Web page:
Calatayud, J., Madrigal-González, J., Gianoli, E., Hortal, J. & Herrero, A. (2017) Uneven abundances determine nestedness in climbing plant-host interaction networks. Perspectives in Plant Ecology, Evolution & Systematics, 26, 53-59. doi:10.1016/j.ppees.2017.04.003
- • Nestedness does not deviate from abundance expectations in climbing-host plants networks.
- • Abundance rather than generalism drives nestedness.
- • Species dominance determines nestedness levels through neutral allocation of interactions.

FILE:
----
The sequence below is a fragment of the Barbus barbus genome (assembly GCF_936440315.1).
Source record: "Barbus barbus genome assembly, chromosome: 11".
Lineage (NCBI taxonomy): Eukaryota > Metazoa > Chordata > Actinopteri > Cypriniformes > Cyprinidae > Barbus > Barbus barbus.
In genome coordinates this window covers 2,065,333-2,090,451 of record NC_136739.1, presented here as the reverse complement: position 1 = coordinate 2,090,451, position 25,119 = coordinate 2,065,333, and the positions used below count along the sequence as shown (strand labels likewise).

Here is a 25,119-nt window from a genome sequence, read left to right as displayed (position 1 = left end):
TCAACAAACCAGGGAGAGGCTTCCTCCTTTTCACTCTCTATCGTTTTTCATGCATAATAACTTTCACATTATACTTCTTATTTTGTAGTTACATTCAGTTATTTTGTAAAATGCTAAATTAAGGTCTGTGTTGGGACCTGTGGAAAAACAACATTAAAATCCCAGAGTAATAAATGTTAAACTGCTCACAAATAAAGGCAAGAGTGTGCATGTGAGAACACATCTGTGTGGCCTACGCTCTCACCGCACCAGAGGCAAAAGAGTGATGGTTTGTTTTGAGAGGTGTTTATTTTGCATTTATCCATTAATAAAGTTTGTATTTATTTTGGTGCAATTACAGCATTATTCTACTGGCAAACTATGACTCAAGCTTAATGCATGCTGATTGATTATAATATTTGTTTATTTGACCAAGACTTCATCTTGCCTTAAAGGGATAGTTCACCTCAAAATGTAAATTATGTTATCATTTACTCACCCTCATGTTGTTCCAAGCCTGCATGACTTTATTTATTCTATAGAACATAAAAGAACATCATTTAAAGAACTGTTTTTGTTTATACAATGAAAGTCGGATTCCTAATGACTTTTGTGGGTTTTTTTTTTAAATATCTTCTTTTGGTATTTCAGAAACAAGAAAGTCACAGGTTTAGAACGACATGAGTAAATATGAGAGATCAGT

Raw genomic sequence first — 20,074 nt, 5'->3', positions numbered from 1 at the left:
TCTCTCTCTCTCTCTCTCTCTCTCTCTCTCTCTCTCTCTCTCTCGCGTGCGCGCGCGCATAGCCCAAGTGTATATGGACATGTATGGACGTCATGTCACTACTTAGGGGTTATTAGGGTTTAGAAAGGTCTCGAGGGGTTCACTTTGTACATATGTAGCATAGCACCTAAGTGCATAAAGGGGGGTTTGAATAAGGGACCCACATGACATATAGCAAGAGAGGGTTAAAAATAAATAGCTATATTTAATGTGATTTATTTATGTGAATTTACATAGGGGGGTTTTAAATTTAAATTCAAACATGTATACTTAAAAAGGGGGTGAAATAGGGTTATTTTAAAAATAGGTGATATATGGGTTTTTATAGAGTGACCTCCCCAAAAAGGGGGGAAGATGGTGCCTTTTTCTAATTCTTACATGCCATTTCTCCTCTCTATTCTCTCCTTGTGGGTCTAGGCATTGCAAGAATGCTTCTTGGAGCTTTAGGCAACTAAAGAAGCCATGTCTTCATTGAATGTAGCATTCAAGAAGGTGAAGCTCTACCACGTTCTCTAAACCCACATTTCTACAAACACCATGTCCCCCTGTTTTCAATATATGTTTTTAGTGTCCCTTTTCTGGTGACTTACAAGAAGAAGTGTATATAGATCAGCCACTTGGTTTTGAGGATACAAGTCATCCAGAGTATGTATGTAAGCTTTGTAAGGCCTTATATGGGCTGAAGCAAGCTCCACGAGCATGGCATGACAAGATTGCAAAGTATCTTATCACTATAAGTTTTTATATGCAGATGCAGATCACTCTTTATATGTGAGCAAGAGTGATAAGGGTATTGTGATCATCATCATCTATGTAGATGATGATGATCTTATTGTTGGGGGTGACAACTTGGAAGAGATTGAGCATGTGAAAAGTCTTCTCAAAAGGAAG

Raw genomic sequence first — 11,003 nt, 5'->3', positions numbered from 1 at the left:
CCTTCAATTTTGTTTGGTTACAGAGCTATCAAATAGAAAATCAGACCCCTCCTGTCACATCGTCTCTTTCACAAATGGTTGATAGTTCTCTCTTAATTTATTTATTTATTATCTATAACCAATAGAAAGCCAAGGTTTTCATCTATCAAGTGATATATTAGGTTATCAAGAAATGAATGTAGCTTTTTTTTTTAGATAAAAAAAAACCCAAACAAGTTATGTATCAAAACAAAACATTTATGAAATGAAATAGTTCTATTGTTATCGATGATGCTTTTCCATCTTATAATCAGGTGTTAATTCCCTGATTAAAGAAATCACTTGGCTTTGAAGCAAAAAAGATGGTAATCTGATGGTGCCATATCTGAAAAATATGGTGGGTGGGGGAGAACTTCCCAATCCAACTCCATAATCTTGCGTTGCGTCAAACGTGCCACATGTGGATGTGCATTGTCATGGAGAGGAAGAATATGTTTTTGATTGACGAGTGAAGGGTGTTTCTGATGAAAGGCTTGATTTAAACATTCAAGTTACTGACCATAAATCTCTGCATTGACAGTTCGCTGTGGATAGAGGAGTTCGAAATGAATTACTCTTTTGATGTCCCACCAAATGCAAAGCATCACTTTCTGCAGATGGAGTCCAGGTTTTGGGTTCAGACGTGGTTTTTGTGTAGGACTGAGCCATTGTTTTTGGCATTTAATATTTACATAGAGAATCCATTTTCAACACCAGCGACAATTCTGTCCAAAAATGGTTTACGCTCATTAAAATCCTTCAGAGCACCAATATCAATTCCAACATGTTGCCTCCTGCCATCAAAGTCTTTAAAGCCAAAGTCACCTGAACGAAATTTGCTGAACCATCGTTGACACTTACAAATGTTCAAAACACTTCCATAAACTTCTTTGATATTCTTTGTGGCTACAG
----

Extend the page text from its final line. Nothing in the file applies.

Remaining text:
Nestedness is a common pattern in interaction networks. However, its ecological and evolutionary meaning is under debate. Evidence shows that nestedness in mutualistic networks may be just a consequence of the species–abundance distribution. This has been questioned as abundance itself could be influenced by differences in generalism between species. Host-parasite networks in plant communities also show nested patterns, but their relationship with abundance has been seldom addressed. Importantly, an assessment of the potentially different effect of the number of interacting species (i.e. generalism levels) on the size of parasite and host populations can help understanding the role of abundance in determining both generalism and nestedness. Here we show that nestedness follows abundance expectations in an interaction network of climbing plants (i.e. structural parasites) and their tree and shrub hosts. Our results also point to a direct effect of abundance on both nestedness and generalism levels because species degree does not deviate from abundance expectations for both climbing plants and their hosts. Further, we found a similar level of discordance between generalization (a generalism measure independent of species abundance) and abundance for both parties. Our findings provide evidence that the factors underlying uneven abundance distributions can induce nestedness in interaction networks. We stress the importance of neutral processes related to species dominance as major determinants of nestedness in host-parasite networks.